In Carole King’s memoir, A Natural Woman (2012), she describes how mismatched sleep schedules contributed to her divorce (page 253-254).
“I’m not a late-night person. I’m an inveterate diurnal. I’m one of those really inconsiderate early-morning people that nocturnal people hate. Never giving thought to whether someone might be sleeping in the next room, I rattle the cereal box, clink the spoon wile stirring my tea, and yell at the top of my lungs to a dawdling child, ‘Hurry up or you’ll miss your bus!’
“Nocturnals enjoy watching the sun come up only when they’re making their way home after having been out all night. I prefer to watch the sun rise after I’ve slept for eight hours.
“And that was the problem. Charlie and I still cared for each other, but we were spending almost no time together. Our disparate schedules continued through 1974 and part of 1975. Some couples are able to preserve their emotional connection from different cities or on different shifts, but our overlapping hours were simply not enough.”
One of the adjustments newlyweds make is synchronizing body clocks. After the love drug of infatuation wears off and reality sets in partners might realize that one of them is a morning person and the other is an evening person. This becomes problematic when the party-loving night owl says to their early-to-bed partner, “You are such a party pooper!” and the early-rising lark says to their sleep-to-the-crack-of-noon partner, “You are so lazy!” Thus sleeping becomes another of a million adjustments intimate partners must navigate.
The marriage bed can become a source of conflict beyond sexual adjusting. Newly married folks are often shocked to discover they now share a bed with a snorer, restless leg twitcher, teeth grinder, pillow/blanket hog, snack eater, C-pap machine wearer, or a Facebook scanner.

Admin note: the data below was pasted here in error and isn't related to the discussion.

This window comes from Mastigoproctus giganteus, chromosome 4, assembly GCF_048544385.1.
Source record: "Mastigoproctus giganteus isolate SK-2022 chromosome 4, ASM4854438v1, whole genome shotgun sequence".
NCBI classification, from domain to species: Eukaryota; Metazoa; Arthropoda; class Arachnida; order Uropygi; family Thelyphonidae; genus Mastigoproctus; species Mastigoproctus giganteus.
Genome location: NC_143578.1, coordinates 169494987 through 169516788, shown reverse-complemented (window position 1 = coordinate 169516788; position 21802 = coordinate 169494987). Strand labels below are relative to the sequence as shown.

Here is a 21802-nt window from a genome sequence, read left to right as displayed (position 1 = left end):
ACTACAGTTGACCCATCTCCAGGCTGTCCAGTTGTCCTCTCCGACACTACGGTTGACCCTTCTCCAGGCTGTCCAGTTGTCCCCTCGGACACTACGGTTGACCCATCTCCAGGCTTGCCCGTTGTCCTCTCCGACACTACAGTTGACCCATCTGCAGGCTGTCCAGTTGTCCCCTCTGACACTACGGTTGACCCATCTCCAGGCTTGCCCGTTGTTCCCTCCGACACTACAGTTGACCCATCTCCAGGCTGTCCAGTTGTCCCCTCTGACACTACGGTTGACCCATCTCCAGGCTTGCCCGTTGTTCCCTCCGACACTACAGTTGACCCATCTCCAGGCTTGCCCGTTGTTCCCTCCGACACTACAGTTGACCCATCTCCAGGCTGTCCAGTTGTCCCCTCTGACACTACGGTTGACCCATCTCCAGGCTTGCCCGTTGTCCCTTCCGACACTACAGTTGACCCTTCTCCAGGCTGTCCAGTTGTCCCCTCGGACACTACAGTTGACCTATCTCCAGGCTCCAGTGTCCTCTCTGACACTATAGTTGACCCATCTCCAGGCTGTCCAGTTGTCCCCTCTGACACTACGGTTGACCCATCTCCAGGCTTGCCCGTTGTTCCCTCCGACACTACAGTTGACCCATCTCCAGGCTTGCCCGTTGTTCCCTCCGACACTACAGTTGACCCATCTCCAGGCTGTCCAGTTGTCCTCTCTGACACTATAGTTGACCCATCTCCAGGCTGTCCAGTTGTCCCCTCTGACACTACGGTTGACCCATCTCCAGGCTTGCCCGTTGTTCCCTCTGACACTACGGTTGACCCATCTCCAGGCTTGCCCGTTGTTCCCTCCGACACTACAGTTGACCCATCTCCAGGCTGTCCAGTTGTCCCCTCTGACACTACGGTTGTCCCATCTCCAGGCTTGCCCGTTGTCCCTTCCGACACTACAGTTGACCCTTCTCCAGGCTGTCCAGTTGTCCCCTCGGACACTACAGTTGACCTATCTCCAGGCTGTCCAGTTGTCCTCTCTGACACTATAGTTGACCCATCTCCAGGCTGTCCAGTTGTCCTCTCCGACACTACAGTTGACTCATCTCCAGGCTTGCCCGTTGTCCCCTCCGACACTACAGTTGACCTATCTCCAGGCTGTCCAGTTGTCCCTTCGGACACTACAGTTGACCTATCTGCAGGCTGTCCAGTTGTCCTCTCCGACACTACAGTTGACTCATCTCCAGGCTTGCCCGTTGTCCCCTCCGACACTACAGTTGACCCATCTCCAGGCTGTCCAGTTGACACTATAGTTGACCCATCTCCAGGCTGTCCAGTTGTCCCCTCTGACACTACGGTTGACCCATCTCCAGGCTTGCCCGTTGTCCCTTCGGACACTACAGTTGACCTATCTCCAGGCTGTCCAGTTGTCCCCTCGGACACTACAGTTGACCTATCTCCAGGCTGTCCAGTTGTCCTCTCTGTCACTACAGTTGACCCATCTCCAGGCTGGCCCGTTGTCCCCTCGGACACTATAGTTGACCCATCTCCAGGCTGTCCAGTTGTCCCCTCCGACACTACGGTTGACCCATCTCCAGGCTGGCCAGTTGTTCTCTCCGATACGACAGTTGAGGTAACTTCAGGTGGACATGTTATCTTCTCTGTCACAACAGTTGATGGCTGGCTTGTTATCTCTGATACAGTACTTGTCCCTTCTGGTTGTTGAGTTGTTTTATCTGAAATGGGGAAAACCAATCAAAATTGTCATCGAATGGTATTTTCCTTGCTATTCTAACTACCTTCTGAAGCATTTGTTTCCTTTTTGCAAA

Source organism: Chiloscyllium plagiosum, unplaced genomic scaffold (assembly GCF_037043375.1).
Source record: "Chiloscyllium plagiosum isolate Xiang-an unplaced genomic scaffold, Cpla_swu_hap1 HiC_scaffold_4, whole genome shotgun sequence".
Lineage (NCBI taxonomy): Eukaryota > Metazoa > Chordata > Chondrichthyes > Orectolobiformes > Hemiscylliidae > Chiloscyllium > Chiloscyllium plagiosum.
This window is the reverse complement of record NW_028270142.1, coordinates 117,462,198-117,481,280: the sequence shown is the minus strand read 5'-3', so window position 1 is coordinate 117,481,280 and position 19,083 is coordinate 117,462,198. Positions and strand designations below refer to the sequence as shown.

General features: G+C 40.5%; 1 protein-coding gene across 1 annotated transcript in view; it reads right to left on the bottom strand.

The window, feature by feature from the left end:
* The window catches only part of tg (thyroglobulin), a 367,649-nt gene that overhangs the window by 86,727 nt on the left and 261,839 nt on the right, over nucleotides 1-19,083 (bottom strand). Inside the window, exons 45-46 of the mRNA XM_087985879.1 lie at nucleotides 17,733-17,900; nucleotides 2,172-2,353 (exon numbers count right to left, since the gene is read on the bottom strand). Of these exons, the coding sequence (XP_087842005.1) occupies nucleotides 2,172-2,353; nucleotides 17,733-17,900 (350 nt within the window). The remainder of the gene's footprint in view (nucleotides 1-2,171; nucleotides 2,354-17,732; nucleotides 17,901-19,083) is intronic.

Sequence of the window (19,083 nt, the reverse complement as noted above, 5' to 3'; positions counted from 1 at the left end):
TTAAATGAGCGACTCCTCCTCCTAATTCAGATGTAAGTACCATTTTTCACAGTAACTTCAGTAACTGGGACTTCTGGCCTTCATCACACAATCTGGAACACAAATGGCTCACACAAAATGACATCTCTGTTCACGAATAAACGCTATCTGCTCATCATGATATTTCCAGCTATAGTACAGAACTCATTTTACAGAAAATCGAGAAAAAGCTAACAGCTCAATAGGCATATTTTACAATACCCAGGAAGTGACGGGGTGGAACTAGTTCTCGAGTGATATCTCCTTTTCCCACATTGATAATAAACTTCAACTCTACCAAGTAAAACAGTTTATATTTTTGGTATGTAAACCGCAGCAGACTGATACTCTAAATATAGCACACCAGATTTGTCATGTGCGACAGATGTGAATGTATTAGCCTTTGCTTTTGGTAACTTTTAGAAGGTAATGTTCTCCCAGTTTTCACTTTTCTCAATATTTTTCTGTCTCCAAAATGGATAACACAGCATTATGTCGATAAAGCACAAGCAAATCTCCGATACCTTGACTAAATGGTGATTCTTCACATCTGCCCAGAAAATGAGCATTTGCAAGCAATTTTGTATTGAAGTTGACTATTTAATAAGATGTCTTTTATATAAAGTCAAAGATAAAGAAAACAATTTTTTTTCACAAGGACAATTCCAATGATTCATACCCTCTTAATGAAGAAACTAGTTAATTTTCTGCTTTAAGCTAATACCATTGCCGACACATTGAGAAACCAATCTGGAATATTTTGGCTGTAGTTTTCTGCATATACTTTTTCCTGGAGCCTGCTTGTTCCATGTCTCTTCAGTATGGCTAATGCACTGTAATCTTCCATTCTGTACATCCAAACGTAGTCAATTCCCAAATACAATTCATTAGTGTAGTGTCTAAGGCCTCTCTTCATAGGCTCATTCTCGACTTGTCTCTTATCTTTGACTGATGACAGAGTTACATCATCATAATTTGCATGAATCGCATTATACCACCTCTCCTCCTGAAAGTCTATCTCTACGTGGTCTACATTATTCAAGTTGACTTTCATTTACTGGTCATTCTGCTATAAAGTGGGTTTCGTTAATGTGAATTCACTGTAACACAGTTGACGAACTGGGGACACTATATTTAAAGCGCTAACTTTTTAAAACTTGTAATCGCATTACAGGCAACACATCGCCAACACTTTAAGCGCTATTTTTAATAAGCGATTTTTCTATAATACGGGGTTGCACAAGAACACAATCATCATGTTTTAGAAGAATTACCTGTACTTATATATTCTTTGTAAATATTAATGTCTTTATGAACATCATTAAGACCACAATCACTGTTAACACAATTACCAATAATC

Rituals for preparing for bed time differ, too. Some partners brush their teeth, floss, put the cat out, check the doors and windows, read, pray, watch television, and want to snuggle. Others fall into bed and pass out stone cold and remain motionless for eight hours.
A fun conversation to have which preempts conflict in these areas is called the, Four Crucial Moments of Every Day exercise. Each partner should fill in the following blanks and then share their answers with each other.
Four Crucial Moments of Every Day
Four Minute “Good Morning” Time
Interview your spouse, “(Name), what kind of touches, hugs, etc. would you like to experience in the first four minutes we are both awake in the morning?”
One Minute “Goodbye” Time
Interview your spouse, “(Name), what kind of touches, hugs, etc. would you like to experience in the minute we say goodbye in the morning?”
Four Minute “Hello” Time
Interview your spouse, “(Name), what kind of touches, hugs, etc. would you like to experience when we reconnect at the end of our day?”
One Minute “Goodnight” Time
Interview your spouse, “(Name), what kind of touches, hugs, etc. would you like to experience when we say goodnight?”
Tomorrow: Why Do We Resist Rest?